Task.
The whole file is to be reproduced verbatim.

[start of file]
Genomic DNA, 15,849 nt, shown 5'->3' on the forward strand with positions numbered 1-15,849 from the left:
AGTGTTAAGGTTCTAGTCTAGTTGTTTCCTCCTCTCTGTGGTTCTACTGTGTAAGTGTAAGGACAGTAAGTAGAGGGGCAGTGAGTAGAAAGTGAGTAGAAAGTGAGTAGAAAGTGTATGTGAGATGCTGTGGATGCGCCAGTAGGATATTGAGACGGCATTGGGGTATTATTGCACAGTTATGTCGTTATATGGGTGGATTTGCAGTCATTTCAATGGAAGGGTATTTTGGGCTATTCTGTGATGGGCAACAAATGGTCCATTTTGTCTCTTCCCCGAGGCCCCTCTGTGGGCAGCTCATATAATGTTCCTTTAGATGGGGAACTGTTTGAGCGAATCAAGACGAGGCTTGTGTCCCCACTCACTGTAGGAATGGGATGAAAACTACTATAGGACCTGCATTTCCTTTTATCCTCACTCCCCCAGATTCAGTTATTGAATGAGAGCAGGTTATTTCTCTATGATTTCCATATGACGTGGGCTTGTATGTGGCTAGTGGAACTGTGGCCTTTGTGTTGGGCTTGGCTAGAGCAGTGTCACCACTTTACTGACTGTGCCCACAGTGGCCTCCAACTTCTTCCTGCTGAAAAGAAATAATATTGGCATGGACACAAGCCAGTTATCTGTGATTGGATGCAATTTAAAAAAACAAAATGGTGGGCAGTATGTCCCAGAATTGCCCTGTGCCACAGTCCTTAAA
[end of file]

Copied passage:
Genomic DNA, 15,849 nt, shown 5'->3' on the forward strand with positions numbered 1-15,849 from the left:
AGTGTTAAGGTTCTAGTCTAGTTGTTTCCTCCTCTCTGTGGTTCTACTGTGTAAGTGTAAGGACAGTAAGTAGAGGGGCAGTGAGTAGAAAGTGAGTAGAAAGTGAGTAGAAAGTGTATGTGAGATGCTGTGGATGCGCCAGTAGGATATTGAGACGGCATTGGGGTATTATTGCACAGTTATGTCGTTATATGGGTGGATTTGCAGTCATTTCAATGGAAGGGTATTTTGGGCTATTCTGTGATGGGCAACAAATGGTCCATTTTGTCTCTTCCCCGAGGCCCCTCTGTGGGCAGCTCATATAATGTTCCTTTAGATGGGGAACTGTTTGAGCGAATCAAGACGAGGCTTGTGTCCCCACTCACTGTAGGAATGGGATGAAAACTACTATAGGACCTGCATTTCCTTTTATCCTCACTCCCCCAGATTCAGTTATTGAATGAGAGCAGGTTATTTCTCTATGATTTCCATATGACGTGGGCTTGTATGTGGCTAGTGGAACTGTGGCCTTTGTGTTGGGCTTGGCTAGAGCAGTGTCACCACTTTACTGACTGTGCCCACAGTGGCCTCCAACTTCTTCCTGCTGAAAAGAAATAATATTGGCATGGACACAAGCCAGTTATCTGTGATTGGATGCAATTTAAAAAAACAAAATGGTGGGCAGTATGTCCCAGAATTGCCCTGTGCCACAGTCCTTAAA